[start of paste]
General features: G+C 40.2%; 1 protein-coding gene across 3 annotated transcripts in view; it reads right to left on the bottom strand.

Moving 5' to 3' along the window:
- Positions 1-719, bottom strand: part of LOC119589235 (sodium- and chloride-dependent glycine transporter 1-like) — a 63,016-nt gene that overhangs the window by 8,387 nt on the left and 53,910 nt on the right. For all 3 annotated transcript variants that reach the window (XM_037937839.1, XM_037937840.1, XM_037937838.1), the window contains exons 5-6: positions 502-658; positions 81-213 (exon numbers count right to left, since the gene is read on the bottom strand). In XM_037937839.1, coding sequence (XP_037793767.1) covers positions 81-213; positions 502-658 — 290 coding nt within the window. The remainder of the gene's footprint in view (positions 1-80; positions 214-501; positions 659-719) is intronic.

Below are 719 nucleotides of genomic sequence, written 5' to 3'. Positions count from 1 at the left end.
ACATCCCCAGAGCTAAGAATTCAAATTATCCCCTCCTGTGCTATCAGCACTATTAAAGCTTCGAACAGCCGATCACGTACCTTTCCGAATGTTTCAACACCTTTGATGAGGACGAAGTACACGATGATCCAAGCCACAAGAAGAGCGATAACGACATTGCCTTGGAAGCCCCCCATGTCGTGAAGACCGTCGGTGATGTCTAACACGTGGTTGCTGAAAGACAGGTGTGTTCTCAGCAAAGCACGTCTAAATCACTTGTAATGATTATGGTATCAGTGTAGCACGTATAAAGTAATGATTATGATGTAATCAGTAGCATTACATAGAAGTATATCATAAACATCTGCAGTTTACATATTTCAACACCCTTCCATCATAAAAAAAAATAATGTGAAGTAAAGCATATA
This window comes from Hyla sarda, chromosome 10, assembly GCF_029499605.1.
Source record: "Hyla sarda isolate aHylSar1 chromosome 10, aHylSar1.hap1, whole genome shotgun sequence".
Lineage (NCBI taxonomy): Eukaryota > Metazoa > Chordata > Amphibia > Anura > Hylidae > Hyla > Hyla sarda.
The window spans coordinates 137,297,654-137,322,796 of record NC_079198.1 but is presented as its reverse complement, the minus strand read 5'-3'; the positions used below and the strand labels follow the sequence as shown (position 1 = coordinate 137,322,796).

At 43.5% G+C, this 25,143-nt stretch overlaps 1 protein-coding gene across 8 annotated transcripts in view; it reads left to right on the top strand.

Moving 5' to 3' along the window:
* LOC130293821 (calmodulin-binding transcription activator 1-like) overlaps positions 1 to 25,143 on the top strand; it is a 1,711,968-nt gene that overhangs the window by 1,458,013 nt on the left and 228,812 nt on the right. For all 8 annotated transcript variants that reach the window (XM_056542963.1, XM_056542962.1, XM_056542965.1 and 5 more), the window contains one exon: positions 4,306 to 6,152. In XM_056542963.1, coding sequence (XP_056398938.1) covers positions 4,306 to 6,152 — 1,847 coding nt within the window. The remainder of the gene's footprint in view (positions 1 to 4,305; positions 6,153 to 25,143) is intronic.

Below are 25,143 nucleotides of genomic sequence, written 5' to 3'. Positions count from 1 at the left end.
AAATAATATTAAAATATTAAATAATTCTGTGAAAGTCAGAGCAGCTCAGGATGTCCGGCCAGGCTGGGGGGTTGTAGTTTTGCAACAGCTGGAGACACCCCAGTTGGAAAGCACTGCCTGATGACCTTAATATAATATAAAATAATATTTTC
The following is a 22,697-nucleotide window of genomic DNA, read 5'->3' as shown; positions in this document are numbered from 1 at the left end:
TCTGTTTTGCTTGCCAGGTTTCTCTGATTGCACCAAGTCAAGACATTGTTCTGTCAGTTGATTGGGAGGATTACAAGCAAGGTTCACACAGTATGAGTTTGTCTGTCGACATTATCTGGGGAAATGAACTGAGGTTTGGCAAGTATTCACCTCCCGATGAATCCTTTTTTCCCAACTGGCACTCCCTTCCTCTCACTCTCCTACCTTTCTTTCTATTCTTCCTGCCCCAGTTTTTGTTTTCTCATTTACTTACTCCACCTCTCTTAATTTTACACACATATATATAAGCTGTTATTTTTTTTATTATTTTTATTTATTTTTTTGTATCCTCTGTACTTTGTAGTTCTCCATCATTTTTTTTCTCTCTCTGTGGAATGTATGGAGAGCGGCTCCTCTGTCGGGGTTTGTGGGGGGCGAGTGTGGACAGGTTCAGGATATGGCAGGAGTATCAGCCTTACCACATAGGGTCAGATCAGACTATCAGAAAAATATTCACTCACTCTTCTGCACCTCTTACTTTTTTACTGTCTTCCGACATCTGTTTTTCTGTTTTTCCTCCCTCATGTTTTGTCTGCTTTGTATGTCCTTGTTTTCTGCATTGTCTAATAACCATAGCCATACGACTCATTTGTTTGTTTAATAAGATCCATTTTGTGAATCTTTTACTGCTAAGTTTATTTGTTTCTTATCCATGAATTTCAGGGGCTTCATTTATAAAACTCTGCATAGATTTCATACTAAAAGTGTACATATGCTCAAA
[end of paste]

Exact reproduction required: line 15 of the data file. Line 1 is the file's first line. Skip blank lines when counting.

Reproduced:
The following is a 22,697-nucleotide window of genomic DNA, read 5'->3' as shown; positions in this document are numbered from 1 at the left end: